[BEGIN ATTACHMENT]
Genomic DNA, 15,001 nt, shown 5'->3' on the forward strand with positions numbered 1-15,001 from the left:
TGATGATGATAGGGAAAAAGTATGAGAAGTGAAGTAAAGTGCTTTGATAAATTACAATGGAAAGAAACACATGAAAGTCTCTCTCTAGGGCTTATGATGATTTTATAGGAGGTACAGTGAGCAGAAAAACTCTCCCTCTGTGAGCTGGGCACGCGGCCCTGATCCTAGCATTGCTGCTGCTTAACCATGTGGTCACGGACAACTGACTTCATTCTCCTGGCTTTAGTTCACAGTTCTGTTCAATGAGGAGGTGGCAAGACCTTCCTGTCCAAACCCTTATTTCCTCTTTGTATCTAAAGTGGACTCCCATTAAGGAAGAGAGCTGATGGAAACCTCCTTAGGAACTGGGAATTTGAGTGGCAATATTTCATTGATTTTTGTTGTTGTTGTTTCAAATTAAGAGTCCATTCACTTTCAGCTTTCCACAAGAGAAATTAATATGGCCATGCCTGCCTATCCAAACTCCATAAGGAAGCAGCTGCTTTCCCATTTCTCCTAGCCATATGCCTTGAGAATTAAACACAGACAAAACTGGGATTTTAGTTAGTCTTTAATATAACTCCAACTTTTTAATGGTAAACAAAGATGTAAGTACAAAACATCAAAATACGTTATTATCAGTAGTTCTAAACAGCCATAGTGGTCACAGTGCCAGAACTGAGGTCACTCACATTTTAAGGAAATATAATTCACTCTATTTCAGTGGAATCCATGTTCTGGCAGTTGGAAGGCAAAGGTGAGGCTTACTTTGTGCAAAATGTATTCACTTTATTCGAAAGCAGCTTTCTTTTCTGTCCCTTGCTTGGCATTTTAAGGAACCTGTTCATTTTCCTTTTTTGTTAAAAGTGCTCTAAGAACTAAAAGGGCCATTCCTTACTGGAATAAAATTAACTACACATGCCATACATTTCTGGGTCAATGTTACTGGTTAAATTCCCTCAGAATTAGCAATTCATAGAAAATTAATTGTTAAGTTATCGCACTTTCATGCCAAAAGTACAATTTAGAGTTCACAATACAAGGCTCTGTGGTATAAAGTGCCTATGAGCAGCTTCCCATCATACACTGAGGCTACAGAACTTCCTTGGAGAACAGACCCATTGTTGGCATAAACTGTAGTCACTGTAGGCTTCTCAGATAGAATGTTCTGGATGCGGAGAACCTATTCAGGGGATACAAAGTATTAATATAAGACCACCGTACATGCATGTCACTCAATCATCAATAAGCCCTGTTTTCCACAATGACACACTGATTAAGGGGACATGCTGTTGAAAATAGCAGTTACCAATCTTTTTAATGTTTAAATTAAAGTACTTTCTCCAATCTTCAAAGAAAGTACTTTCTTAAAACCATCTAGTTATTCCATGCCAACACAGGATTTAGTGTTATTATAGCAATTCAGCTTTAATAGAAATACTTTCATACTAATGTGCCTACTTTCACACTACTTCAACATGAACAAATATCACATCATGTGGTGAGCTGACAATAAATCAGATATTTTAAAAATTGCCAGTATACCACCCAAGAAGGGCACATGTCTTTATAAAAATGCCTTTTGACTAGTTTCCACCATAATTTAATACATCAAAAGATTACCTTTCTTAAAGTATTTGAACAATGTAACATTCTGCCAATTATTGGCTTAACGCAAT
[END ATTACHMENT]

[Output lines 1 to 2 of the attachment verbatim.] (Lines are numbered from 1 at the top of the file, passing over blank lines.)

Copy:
Genomic DNA, 15,001 nt, shown 5'->3' on the forward strand with positions numbered 1-15,001 from the left:
TGATGATGATAGGGAAAAAGTATGAGAAGTGAAGTAAAGTGCTTTGATAAATTACAATGGAAAGAAACACATGAAAGTCTCTCTCTAGGGCTTATGATGATTTTATAGGAGGTACAGTGAGCAGAAAAACTCTCCCTCTGTGAGCTGGGCACGCGGCCCTGATCCTAGCATTGCTGCTGCTTAACCATGTGGTCACGGACAACTGACTTCATTCTCCTGGCTTTAGTTCACAGTTCTGTTCAATGAGGAGGTGGCAAGACCTTCCTGTCCAAACCCTTATTTCCTCTTTGTATCTAAAGTGGACTCCCATTAAGGAAGAGAGCTGATGGAAACCTCCTTAGGAACTGGGAATTTGAGTGGCAATATTTCATTGATTTTTGTTGTTGTTGTTTCAAATTAAGAGTCCATTCACTTTCAGCTTTCCACAAGAGAAATTAATATGGCCATGCCTGCCTATCCAAACTCCATAAGGAAGCAGCTGCTTTCCCATTTCTCCTAGCCATATGCCTTGAGAATTAAACACAGACAAAACTGGGATTTTAGTTAGTCTTTAATATAACTCCAACTTTTTAATGGTAAACAAAGATGTAAGTACAAAACATCAAAATACGTTATTATCAGTAGTTCTAAACAGCCATAGTGGTCACAGTGCCAGAACTGAGGTCACTCACATTTTAAGGAAATATAATTCACTCTATTTCAGTGGAATCCATGTTCTGGCAGTTGGAAGGCAAAGGTGAGGCTTACTTTGTGCAAAATGTATTCACTTTATTCGAAAGCAGCTTTCTTTTCTGTCCCTTGCTTGGCATTTTAAGGAACCTGTTCATTTTCCTTTTTTGTTAAAAGTGCTCTAAGAACTAAAAGGGCCATTCCTTACTGGAATAAAATTAACTACACATGCCATACATTTCTGGGTCAATGTTACTGGTTAAATTCCCTCAGAATTAGCAATTCATAGAAAATTAATTGTTAAGTTATCGCACTTTCATGCCAAAAGTACAATTTAGAGTTCACAATACAAGGCTCTGTGGTATAAAGTGCCTATGAGCAGCTTCCCATCATACACTGAGGCTACAGAACTTCCTTGGAGAACAGACCCATTGTTGGCATAAACTGTAGTCACTGTAGGCTTCTCAGATAGAATGTTCTGGATGCGGAGAACCTATTCAGGGGATACAAAGTATTAATATAAGACCACCGTACATGCATGTCACTCAATCATCAATAAGCCCTGTTTTCCACAATGACACACTGATTAAGGGGACATGCTGTTGAAAATAGCAGTTACCAATCTTTTTAATGTTTAAATTAAAGTACTTTCTCCAATCTTCAAAGAAAGTACTTTCTTAAAACCATCTAGTTATTCCATGCCAACACAGGATTTAGTGTTATTATAGCAATTCAGCTTTAATAGAAATACTTTCATACTAATGTGCCTACTTTCACACTACTTCAACATGAACAAATATCACATCATGTGGTGAGCTGACAATAAATCAGATATTTTAAAAATTGCCAGTATACCACCCAAGAAGGGCACATGTCTTTATAAAAATGCCTTTTGACTAGTTTCCACCATAATTTAATACATCAAAAGATTACCTTTCTTAAAGTATTTGAACAATGTAACATTCTGCCAATTATTGGCTTAACGCAAT